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Detroit — Derrick Coleman and Nikolai Vitti both have ties to Metro Detroit, and they are vying for the same job.

Coleman was a student at the former Detroit Public Schools and worked for the district for a time. Vitti still has family here and was raised in Dearborn Heights.

They both want to become superintendent of Detroit Public Schools Community District.

They are the only two in the running after a third candidate dropped out.

One of the two finalists will be selected by the district school board following a blitz of school visits, meet and greets with administrators and faith-based leaders, labor and business people, among others. The interviewing process begins Wednesday with Vitti, superintendent of Duval County Public Schools in Jacksonville, Florida, and continues Monday with Coleman, superintendent of the River Rouge Public School District.

They each fit the criterion set by the firm hired by the board, Iowa-based Ray and Associates, requiring candidates to have been a superintendent or deputy superintendent for three to four years.

They were among 75 initial applicants who were narrowed down to a field of 10 and then three.

“These interview sessions represent the next phase of the process we outlined at the beginning of the superintendent search,” said Board President Iris Taylor in a statement. “It is our hope to soon select a permanent superintendent for the district.”

Coleman, 45, has been superintendent in River Rouge since April 2012. Before that, he was the assistant superintendent/Region II superintendent, supervising 29 schools in the Detroit Public Schools District in 2008-11.

He said he believes he is uniquely qualified in part,because he received his K-12 education in the former DPS.

“I began my career as an ELA (English Language Arts) teacher in Detroit and represent the promise that Detroit children can hope to become,” he said. “I understand the city and the needs of the people.

“More importantly, we will create a system that is attractive to young adults seeking to find a community to have and raise children, to parents that have chosen to take their children elsewhere under the choice-options that are available to them, and to ensure we provide the highest quality education possible for the families that call DPSCD home.”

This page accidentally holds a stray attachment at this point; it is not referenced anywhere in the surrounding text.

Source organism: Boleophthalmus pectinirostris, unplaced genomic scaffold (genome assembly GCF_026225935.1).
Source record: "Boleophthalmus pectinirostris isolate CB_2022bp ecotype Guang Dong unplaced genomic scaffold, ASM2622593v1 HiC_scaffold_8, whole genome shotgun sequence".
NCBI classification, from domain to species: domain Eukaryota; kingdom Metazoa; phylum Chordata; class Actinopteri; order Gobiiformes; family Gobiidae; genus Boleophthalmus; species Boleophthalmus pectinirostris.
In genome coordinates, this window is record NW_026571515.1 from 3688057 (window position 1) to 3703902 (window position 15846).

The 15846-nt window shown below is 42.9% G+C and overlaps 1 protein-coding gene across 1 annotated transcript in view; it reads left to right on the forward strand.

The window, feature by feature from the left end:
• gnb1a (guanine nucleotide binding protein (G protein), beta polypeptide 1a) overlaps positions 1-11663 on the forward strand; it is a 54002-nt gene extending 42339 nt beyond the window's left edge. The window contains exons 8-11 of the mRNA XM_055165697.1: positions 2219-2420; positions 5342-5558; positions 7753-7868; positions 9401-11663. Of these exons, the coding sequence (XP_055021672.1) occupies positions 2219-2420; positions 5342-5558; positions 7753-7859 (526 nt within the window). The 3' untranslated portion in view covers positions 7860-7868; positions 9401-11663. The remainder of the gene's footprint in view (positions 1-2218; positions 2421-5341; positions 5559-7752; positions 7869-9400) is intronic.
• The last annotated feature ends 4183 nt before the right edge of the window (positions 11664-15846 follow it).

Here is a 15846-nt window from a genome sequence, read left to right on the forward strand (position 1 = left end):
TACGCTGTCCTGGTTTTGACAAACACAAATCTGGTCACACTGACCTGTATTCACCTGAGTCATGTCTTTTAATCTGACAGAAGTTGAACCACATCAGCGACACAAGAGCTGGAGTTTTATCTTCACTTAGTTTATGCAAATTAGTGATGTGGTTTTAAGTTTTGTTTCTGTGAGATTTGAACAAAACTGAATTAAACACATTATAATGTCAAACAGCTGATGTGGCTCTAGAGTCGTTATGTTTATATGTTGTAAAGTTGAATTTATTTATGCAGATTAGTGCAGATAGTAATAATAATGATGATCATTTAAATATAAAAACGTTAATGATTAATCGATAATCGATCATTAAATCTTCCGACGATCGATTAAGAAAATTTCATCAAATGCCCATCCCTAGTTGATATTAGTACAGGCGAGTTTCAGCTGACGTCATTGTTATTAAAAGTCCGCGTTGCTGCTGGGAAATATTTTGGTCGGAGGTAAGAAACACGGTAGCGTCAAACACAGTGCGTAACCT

While serving as River Rouge superintendent, Coleman’s resume notes he prevented the imminent closure of the district by formulating and executing an “aggressive local and regional marketing and student recruitment campaign that eliminated a $3.4 million dollar deficit 2 years upon arrival and 1 year ahead of schedule.”

He said enrollment increased by more than 85 percent, and he opened the River Rouge K-8 STEM Academy during the 2014-15 academic year. He also said he sustained financial stability and is anticipating a surplus of $4.1 million for fiscal year 2016-17.

Coleman has bachelor’s and master’s degrees from Eastern Michigan University and is a doctor of education candidate at Gwynedd Mercy University in East Norriton, Pennsylvania, in the School of Graduate and Professional Studies.

Vitti, 40, has been superintendent of Duval County Public Schools since November 2012.

Before that, he was the chief academic officer for Miami-Dade County Public Schools in 2012 and was assistant superintendent of curriculum and instruction for Miami-Dade Public Schools from 2010 to 2012.

Vitti said he was born and raised in Metro Detroit, and his mother and extended family still live here.

“I am applying for this extraordinary challenge and opportunity because of my deep and unwavering belief in urban public education and my love for my home city of Detroit,” he said in his statement of application.

“The city’s voters have demanded and received an elected school board. The school board’s success will rest upon its decision to select the right leader who has the vision, track record, experience, commitment, strength and perseverance for the job. I believe that I am that leader who is ready to collaboratively own the success of DPSCD’s future with the board.”

Regarding his accomplishments in the district as superintendent, he said despite a new set of national standards and assessments, the district’s grade increased to a “B” and was maintained for consecutive years for the first time since 2010. He said 75 percent of schools are “As-Cs” and 70 percent of state assessment areas demonstrated improvement and outpaced statewide improvement.

Vitti earned a doctorate from Harvard Graduate School of Education in Cambridge, Massachusetts, in education, administration, planning and social policy. He received his master’s degree of education from Harvard Graduate School of Education, and a master’s degree from Wake Forest University in Winston-Salem, North Carolina.

Vitti said his current job is the only superintendent position he has held.

“I have two years remaining on my contract, but I am able to discontinue it without penalty,” he said.

SLewis@detroitnews.com

(313) 222-2296

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